'Anorexic' by Eavan Boland
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Flesh is heretic.
My body is a witch.
I am burning it.
Yes I am torching
ber curves and paps and wiles.
They scorch in my self denials.
How she meshed my head
in the half-truths
of her fevers
till I renounced
milk and honey
and the taste of lunch.
Now the bitch is burning.
I am starved and curveless.
I am skin and bone.
She has learned her lesson.
Thin as a rib
I turn in sleep.
My dreams probe
a sensuous enclosure.
How warm it was and wide
once by a warm drum,
once by the song of his breath
and in his sleeping side.
Only a little more,
only a few more days
I will slip
back into him again
as if I had never been away.
I will grow
angular and holy
keeping his heart
as will make me forget
in a small space
into forked dark,
into python needs
heaving to hips and breasts
and lips and heat
and sweat and fat and greed.
Submitted by Jenna Morris
Editor 1 Interpretation
Anorexic by Eavan Boland: A Literary Criticism and Interpretation
Are you familiar with Eavan Boland's "Anorexic?" This classic poem is a powerful piece of literature that explores the theme of body image and the societal pressure on women to conform to unrealistic beauty standards. Boland masterfully crafts a raw and emotional portrait of a woman struggling with an eating disorder, and her words paint a vivid image of the physical and mental toll that such a condition can take.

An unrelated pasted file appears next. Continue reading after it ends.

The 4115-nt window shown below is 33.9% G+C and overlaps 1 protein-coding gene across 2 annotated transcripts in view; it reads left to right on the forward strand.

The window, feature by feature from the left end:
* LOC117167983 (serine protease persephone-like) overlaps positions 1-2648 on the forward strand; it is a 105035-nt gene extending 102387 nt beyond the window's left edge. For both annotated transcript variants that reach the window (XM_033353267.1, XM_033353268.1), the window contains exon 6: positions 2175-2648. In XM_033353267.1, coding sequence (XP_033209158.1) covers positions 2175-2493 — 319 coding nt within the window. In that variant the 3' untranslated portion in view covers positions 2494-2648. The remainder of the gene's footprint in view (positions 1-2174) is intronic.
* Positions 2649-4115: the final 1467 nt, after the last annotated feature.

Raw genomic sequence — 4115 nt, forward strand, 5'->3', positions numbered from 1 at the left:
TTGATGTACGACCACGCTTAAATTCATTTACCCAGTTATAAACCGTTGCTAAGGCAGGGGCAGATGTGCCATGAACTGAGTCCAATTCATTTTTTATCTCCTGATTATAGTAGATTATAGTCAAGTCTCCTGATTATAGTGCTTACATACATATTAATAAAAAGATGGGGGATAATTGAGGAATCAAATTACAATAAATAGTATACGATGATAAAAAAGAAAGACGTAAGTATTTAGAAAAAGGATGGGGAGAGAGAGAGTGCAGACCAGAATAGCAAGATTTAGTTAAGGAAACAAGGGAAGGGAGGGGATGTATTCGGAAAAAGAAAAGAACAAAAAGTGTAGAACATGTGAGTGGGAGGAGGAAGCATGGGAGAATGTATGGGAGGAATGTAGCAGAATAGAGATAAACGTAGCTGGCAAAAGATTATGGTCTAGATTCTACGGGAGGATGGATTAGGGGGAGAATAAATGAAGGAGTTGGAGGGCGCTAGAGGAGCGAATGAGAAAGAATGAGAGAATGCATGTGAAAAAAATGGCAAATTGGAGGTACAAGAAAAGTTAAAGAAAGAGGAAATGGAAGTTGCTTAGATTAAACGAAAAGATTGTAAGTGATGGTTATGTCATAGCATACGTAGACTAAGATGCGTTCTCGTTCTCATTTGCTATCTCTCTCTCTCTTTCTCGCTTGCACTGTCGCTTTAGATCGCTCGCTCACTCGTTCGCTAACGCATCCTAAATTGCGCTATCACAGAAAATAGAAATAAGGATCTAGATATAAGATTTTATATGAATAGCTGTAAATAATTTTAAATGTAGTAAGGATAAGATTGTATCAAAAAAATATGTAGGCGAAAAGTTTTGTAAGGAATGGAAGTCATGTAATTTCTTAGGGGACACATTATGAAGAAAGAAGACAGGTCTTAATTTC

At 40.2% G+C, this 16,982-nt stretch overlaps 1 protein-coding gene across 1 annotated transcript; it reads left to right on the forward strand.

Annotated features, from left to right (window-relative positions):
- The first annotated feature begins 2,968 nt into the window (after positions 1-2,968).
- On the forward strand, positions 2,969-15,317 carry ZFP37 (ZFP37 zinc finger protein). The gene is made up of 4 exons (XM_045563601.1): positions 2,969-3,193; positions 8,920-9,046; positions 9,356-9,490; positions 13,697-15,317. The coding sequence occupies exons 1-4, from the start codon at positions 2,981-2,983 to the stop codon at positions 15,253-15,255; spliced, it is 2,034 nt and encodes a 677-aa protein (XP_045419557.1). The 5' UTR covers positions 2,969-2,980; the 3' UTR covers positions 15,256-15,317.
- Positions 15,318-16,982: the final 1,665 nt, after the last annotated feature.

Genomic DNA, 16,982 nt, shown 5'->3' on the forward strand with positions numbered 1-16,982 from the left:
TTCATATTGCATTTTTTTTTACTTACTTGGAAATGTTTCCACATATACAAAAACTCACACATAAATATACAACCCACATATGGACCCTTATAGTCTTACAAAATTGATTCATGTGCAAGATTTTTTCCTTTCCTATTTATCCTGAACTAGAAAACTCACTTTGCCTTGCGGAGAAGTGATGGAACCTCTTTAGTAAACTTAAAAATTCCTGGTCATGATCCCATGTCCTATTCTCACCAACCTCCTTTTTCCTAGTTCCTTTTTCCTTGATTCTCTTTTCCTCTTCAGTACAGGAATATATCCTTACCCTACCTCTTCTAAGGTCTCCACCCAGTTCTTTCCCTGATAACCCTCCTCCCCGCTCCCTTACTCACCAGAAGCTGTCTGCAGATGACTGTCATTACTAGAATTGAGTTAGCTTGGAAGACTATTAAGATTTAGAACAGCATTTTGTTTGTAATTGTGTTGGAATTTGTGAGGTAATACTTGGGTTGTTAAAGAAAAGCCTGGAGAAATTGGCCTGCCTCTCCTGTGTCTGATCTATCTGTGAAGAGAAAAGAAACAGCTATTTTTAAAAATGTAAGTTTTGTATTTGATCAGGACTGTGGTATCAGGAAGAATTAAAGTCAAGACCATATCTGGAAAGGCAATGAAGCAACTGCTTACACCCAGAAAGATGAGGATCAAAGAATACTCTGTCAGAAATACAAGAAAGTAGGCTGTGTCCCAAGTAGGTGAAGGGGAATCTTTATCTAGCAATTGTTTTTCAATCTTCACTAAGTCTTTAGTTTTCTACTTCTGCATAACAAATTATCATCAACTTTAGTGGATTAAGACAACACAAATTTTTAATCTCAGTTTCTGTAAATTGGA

"Anorexic" is a sonnet, with fourteen lines divided into two stanzas, each with its own distinct tone and theme. The first stanza, consisting of eight lines, describes the speaker's daily routine and her obsession with her weight:
Bare-boned and starving.
Their words into your skin, you will
long to be a god.
In some violent windstorm.
But you are not a god.
You are simply a woman.
Hungry, in pain.
Bare-boned and starving.
The repetition of "Bare-boned and starving" at the beginning and end of the stanza creates a sense of desperation and hopelessness, emphasizing the speaker's physical and emotional state. The line "Their words into your skin, you will / long to be a god" highlights the external pressure placed on women by society and media to look a certain way, to be thin and flawless. The use of the word "violent" in "some violent windstorm" further emphasizes the pain and struggle that comes with this desire for perfection.
The second stanza, consisting of six lines, shifts the focus to the speaker's reflection in a mirror:
You will seek
Your image in mirrors.
To catch your reflection
But you can't.
You have no self.